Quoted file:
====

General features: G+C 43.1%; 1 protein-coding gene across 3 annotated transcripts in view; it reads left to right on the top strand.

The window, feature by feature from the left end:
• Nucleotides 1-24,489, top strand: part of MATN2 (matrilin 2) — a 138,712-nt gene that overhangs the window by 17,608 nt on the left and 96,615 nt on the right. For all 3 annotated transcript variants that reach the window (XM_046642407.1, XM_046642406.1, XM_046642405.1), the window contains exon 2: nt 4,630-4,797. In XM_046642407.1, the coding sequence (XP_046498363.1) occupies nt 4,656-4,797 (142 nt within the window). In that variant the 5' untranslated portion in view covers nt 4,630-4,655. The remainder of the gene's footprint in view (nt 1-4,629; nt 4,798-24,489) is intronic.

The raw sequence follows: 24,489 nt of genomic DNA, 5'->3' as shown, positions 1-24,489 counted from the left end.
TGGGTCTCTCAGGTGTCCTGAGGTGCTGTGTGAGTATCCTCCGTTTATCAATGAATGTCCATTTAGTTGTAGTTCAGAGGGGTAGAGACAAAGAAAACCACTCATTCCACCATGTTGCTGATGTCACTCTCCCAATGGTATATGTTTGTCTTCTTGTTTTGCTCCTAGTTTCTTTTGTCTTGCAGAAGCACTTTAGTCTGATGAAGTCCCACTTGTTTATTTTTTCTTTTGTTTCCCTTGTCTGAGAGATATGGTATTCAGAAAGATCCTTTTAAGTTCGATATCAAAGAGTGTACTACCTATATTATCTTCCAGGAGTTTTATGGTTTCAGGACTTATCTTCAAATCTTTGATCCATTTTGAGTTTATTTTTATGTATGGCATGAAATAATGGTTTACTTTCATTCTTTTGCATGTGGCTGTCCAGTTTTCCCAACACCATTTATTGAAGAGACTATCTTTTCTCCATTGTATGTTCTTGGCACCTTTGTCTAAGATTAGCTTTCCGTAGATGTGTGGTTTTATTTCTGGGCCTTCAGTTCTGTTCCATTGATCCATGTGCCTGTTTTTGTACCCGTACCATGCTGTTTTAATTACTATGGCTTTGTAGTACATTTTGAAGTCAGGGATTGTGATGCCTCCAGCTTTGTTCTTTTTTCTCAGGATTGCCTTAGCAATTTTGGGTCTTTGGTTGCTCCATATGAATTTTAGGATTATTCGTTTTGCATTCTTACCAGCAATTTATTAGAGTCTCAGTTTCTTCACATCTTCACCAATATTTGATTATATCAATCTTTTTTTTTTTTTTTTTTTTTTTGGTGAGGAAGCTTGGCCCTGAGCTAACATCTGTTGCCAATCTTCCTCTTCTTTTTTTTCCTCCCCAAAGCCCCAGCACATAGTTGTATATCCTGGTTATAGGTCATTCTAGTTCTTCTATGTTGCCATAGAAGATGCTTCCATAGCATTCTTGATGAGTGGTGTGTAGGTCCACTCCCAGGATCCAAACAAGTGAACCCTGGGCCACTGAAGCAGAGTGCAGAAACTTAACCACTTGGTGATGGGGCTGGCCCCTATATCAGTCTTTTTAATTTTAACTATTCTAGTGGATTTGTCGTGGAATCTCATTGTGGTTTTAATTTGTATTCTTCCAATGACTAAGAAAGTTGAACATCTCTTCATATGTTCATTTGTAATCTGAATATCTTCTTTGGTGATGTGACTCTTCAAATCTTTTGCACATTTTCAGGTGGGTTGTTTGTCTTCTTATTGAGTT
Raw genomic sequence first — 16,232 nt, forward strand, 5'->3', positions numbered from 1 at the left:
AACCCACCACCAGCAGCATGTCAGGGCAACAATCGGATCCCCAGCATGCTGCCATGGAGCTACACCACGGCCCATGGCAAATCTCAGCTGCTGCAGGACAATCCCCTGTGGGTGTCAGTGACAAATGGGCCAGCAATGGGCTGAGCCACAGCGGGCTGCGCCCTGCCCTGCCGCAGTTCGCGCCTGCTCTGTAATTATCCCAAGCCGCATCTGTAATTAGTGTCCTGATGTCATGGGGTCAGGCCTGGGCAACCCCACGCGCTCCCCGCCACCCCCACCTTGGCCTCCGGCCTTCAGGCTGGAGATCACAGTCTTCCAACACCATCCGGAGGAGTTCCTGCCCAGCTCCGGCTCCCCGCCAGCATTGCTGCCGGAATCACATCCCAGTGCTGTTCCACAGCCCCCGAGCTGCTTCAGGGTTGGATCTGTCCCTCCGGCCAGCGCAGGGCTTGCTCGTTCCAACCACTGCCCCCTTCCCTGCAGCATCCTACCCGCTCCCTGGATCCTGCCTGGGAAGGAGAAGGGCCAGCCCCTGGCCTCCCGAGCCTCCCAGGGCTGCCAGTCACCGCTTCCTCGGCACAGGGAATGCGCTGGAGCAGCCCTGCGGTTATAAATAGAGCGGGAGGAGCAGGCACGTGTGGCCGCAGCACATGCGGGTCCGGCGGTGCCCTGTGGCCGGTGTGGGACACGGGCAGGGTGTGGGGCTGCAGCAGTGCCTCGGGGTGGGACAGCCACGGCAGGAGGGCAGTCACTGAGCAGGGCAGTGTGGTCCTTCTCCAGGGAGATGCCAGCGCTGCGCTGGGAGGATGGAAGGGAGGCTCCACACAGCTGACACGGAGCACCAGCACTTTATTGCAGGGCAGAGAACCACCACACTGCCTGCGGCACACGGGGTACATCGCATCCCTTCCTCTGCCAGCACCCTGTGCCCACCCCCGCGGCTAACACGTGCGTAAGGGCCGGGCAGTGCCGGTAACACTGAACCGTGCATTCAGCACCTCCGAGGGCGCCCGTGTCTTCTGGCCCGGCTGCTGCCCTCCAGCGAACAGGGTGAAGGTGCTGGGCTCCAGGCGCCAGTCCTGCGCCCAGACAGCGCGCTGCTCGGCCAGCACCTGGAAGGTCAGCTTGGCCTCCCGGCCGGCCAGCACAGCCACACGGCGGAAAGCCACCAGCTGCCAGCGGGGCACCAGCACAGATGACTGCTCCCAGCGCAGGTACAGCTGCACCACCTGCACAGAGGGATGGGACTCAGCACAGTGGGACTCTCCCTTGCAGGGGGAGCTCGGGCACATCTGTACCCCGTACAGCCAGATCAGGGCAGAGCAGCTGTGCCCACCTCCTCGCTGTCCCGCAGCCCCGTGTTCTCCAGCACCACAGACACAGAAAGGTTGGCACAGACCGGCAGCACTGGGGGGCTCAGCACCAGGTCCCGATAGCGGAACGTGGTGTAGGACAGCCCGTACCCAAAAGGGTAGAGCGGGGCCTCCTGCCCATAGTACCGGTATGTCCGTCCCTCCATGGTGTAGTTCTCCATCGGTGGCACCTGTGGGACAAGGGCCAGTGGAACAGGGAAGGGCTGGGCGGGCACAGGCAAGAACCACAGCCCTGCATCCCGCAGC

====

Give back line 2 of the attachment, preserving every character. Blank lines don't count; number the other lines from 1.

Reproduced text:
The window, feature by feature from the left end: